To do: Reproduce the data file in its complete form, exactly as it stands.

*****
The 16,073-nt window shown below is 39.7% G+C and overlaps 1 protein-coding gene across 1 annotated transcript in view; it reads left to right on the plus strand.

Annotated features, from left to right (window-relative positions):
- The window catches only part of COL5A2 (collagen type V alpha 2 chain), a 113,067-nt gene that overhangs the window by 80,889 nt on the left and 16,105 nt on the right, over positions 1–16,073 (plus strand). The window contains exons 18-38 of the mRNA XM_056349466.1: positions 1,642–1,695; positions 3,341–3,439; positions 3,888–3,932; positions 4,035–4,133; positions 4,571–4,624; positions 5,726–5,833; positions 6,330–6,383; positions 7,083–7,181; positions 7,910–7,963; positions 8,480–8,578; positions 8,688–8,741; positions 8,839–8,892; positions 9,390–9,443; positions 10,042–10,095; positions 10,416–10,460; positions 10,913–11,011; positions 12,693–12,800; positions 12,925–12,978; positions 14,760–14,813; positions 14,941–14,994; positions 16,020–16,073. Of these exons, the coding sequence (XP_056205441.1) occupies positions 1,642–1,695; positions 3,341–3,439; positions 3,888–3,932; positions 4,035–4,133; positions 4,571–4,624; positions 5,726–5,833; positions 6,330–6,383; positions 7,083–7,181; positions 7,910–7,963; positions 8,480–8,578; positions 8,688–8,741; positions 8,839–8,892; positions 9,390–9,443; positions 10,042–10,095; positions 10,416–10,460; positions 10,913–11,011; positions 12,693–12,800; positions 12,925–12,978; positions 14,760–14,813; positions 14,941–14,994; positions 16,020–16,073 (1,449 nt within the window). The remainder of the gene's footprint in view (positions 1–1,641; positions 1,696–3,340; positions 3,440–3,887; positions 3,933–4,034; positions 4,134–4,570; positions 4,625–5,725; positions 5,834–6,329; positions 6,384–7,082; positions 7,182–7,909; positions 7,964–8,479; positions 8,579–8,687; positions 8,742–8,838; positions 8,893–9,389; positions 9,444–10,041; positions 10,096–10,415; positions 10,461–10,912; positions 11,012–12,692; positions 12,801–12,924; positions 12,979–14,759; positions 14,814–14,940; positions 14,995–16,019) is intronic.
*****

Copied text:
The 16,073-nt window shown below is 39.7% G+C and overlaps 1 protein-coding gene across 1 annotated transcript in view; it reads left to right on the plus strand.

Annotated features, from left to right (window-relative positions):
- The window catches only part of COL5A2 (collagen type V alpha 2 chain), a 113,067-nt gene that overhangs the window by 80,889 nt on the left and 16,105 nt on the right, over positions 1–16,073 (plus strand). The window contains exons 18-38 of the mRNA XM_056349466.1: positions 1,642–1,695; positions 3,341–3,439; positions 3,888–3,932; positions 4,035–4,133; positions 4,571–4,624; positions 5,726–5,833; positions 6,330–6,383; positions 7,083–7,181; positions 7,910–7,963; positions 8,480–8,578; positions 8,688–8,741; positions 8,839–8,892; positions 9,390–9,443; positions 10,042–10,095; positions 10,416–10,460; positions 10,913–11,011; positions 12,693–12,800; positions 12,925–12,978; positions 14,760–14,813; positions 14,941–14,994; positions 16,020–16,073. Of these exons, the coding sequence (XP_056205441.1) occupies positions 1,642–1,695; positions 3,341–3,439; positions 3,888–3,932; positions 4,035–4,133; positions 4,571–4,624; positions 5,726–5,833; positions 6,330–6,383; positions 7,083–7,181; positions 7,910–7,963; positions 8,480–8,578; positions 8,688–8,741; positions 8,839–8,892; positions 9,390–9,443; positions 10,042–10,095; positions 10,416–10,460; positions 10,913–11,011; positions 12,693–12,800; positions 12,925–12,978; positions 14,760–14,813; positions 14,941–14,994; positions 16,020–16,073 (1,449 nt within the window). The remainder of the gene's footprint in view (positions 1–1,641; positions 1,696–3,340; positions 3,440–3,887; positions 3,933–4,034; positions 4,134–4,570; positions 4,625–5,725; positions 5,834–6,329; positions 6,384–7,082; positions 7,182–7,909; positions 7,964–8,479; positions 8,579–8,687; positions 8,742–8,838; positions 8,893–9,389; positions 9,444–10,041; positions 10,096–10,415; positions 10,461–10,912; positions 11,012–12,692; positions 12,801–12,924; positions 12,979–14,759; positions 14,814–14,940; positions 14,995–16,019) is intronic.